The importance of registered designs
Written by Michael Coyle on 14 August 2012« Return to Reading Room
Registered Designs and Novelty - the importance of designs
Judge Colin Birss QC once again provided an excellent judgement in a legal argument concerning registered designs. The case concerned novelty and individual character of a bottle carrier and he found that the registered community design was valid and had been infringed by a rival product. The design in question with number 616057 - 0001 is owned by Gimex International Group Import Export ('Gimex'). It sued five defendants who were responsible for infringing the bottle carrier by virtue of its bottle holder 'Chill Bag'. The Defendants' argued the design lacked the individual character and novelty required for a valid registration. Birss disagreed and found that the design was novel and that an informed user would appreciate its individual character.
The case highlights why registered designs are such a cost effective way of establishing protection for third parties. Essentially a Registered Design protects the 'overall impression' of a product. So in this instance it would enable Gimex to prevent any third party from copying the design of your competitors.
In order to qualify for registration the design must satisfy two main criteria:
- It must be new. This means that there must be no existing identical or similar design which only differs in immaterial details.
- It must have individual character. This means that it should give a different overall impression to informed users than any other design which has previously been made available to the public.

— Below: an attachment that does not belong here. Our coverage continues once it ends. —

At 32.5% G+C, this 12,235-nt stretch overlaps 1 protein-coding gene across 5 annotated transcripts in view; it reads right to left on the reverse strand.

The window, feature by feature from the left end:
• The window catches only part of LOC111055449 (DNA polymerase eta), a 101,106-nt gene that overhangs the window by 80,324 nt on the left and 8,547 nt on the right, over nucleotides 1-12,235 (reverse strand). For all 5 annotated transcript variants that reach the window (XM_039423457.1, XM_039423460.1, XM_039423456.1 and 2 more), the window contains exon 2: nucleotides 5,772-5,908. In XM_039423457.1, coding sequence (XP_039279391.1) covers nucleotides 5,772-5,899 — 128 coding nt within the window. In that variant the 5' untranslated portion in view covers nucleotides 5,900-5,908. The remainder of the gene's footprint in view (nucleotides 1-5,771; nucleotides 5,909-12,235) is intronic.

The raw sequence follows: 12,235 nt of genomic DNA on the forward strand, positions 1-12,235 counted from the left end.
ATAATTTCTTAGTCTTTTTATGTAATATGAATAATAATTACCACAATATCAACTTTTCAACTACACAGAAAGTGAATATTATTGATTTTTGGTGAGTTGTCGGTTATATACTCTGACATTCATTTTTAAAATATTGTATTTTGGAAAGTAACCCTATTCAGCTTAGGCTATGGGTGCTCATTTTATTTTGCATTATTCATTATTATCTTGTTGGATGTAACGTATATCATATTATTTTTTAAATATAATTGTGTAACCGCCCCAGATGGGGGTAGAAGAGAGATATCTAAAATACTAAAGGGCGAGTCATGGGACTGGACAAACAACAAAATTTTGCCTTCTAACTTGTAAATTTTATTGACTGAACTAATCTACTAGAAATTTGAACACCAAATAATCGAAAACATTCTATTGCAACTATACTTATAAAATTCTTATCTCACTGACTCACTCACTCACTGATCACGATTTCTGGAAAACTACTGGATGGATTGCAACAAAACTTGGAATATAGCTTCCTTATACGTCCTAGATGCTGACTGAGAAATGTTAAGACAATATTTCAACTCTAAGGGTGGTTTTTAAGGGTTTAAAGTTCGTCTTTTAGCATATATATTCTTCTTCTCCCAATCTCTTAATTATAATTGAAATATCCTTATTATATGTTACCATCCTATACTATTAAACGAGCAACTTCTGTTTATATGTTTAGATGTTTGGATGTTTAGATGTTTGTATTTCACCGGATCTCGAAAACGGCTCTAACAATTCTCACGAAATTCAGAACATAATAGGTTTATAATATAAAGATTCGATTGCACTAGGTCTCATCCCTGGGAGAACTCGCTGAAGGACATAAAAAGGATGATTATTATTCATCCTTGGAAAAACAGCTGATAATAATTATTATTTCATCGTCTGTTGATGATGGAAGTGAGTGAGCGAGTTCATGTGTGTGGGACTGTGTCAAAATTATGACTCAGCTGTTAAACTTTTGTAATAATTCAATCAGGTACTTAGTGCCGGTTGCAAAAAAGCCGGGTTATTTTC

As part of the above the design must not have been disclosed to the public prior to application i.e. shown at an exhibition or offered for sale. There is a 12 month grace period prior to application in respect of this to enable testing and to gauge potential interest in the product.
When an application is made to either the UK Intellectual Property Office or the European Designs Registry (OHIM) no substantive examination is carried out under any of the above grounds. This is because due the number of designs published, but not necessarily registered, in any particular market, it would simply not be possible for either office to conduct a definitive search, without greatly increasing the associated costs which would make the system much less accessible. As a result it is technically possible for the validity of the design to be challenged at any point following registration. Such an eventuality can be protected against to some extent by following the above requirements as closely as possible and maintaining a record of the development of the design, the date it was first published together with the certificate when issued.
Nevertheless the registered design system still provides a valuable form of protection.
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